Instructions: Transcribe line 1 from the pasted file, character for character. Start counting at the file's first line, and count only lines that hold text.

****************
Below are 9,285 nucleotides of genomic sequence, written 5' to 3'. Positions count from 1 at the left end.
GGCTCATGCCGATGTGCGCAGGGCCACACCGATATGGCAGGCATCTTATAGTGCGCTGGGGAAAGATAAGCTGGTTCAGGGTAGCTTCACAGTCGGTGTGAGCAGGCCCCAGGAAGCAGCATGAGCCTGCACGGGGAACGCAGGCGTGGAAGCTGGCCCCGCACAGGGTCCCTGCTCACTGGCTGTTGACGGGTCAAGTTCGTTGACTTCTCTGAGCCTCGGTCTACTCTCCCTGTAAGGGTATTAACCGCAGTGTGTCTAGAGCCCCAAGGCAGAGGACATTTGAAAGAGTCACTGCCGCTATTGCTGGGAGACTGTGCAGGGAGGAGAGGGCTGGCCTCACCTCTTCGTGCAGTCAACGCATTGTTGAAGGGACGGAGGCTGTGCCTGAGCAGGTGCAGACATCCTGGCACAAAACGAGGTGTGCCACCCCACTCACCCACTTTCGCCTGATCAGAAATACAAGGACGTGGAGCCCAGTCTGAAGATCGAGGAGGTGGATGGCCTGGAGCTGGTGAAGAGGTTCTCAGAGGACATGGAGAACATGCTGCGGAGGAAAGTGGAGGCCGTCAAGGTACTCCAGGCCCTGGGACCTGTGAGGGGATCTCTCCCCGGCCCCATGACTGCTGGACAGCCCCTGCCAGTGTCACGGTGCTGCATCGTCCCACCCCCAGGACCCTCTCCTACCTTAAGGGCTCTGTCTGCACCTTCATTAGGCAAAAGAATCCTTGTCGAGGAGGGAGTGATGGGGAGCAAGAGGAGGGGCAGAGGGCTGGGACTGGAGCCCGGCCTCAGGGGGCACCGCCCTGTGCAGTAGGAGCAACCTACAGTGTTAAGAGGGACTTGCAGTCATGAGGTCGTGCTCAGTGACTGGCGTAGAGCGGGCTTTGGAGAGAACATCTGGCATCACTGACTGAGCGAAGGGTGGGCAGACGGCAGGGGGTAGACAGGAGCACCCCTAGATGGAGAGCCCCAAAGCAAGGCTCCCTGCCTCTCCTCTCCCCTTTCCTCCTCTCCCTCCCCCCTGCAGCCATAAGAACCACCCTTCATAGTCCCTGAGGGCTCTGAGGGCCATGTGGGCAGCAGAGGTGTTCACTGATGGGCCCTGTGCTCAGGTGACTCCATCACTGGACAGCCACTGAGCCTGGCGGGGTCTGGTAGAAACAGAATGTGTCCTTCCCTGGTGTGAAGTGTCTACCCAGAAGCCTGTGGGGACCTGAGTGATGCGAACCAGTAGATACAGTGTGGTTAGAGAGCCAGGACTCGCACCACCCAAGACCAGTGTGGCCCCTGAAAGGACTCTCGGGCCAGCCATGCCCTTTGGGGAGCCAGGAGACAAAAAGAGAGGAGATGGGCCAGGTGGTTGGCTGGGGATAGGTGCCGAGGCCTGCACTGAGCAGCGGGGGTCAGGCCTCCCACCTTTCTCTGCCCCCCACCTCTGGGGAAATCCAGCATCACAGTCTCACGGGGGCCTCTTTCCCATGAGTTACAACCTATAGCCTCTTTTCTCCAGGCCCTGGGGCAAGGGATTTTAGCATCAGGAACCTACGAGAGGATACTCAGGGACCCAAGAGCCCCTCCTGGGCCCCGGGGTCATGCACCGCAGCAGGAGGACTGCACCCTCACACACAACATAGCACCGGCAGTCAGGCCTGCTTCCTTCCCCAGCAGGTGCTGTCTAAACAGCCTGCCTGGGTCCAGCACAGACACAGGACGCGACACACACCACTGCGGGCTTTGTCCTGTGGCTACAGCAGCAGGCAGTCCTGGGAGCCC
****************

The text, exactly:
Below are 9,285 nucleotides of genomic sequence, written 5' to 3'. Positions count from 1 at the left end.